Philadelphia Jany. 25th 1819
I send the Analectic Magazine for the present month. Circumstances have induced me to decline any further cooperation in that journal, but Judge Cooper will still continue to supply it with an article from time to time. He has written for it a critique on de Tracy’s political Economy. I do not know what representation he has made of the books, or whether his studies have been of such a nature as to qualify him to pronounce judgment.
I have undertaken an Octavo of 500 or more pages—to be devoted to an exposition of the Historical & Moral Character, the Public Economy, and probable destinies, of these United States. An Outline is all that be given within the time & space to which I am obliged to restrict myself, but I hope to demonstrate that we are the most respectable and flourishing people on earth. The “Statistics” of Pitken are too dry and technical; the “Statistical Annals of Peybert too ponderous & particular.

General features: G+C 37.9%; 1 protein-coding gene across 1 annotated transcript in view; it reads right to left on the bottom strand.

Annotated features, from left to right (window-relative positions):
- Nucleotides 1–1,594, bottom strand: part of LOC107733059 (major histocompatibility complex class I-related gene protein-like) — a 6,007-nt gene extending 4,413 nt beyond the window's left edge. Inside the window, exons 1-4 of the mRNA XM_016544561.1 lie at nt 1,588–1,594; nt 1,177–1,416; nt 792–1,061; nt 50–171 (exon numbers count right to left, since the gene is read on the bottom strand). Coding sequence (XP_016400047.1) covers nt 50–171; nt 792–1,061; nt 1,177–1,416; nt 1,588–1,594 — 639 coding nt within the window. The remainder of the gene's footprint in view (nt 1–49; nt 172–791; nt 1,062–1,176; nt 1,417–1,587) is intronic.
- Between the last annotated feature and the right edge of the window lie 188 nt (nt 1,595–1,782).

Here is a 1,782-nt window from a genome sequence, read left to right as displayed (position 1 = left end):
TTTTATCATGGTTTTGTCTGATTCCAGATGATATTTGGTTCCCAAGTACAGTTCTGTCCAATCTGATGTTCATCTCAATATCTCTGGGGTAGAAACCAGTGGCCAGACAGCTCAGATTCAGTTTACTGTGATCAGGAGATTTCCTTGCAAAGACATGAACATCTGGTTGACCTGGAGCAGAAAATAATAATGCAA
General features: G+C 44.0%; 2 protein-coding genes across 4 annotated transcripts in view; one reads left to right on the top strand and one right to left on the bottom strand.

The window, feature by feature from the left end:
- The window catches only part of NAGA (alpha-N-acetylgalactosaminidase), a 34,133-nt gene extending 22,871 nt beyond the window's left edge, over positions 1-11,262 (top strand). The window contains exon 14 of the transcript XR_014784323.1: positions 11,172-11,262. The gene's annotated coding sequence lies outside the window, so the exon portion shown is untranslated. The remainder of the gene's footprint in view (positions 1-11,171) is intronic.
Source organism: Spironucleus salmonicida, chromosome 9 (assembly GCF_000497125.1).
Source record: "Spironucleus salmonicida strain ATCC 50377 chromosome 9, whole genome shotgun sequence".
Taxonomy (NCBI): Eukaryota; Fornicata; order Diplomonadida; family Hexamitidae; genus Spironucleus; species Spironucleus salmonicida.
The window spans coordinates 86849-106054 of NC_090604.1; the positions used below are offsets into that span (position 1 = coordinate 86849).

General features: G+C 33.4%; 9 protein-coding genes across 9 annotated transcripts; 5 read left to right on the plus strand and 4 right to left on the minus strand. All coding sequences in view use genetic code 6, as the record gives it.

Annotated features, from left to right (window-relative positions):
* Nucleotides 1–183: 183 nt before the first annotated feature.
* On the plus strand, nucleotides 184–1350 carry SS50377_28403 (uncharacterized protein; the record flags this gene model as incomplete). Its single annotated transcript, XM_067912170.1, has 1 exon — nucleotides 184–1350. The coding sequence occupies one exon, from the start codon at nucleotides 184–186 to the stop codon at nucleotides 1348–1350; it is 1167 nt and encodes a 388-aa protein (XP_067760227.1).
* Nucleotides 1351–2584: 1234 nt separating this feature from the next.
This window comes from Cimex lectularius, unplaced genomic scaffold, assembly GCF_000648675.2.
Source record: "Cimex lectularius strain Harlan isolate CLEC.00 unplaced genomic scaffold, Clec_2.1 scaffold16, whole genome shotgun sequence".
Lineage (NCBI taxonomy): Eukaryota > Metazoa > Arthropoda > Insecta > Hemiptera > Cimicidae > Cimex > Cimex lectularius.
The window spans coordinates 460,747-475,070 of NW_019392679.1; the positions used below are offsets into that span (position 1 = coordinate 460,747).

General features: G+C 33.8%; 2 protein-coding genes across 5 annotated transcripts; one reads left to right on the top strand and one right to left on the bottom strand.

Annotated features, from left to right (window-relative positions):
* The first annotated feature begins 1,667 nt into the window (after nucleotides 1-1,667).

I need not say how grateful I should be for any hints from you with regard to the best plan for the attainment of what I venture to call my patriotic object.
Mr Benjamin Vaughan, and Dr Kirkland of the Harvard University are now in this city. On their way hither, they visited Mr Jay, & interrogated him concerning the Cooperation of Dr Franklin in the peace of 82. The testimony of Mr Jay corroborates the opinions which you were so kind as to communicate to me on the subject. He attests that Franklin seemed as tenacious of all points as his colleagues, & had no intercourse with the French Cabinet other than that to which all the Commissioners were parties.
I am happy to find that the legislature of Virginia have consulted the interests of the state and their our reputation, in the question of the University. What you have so skilfully and philanthropically projected, you will, I trust and expect, live to see either completely realized, or in a course of certain execution.
DLC: Papers of Thomas Jefferson.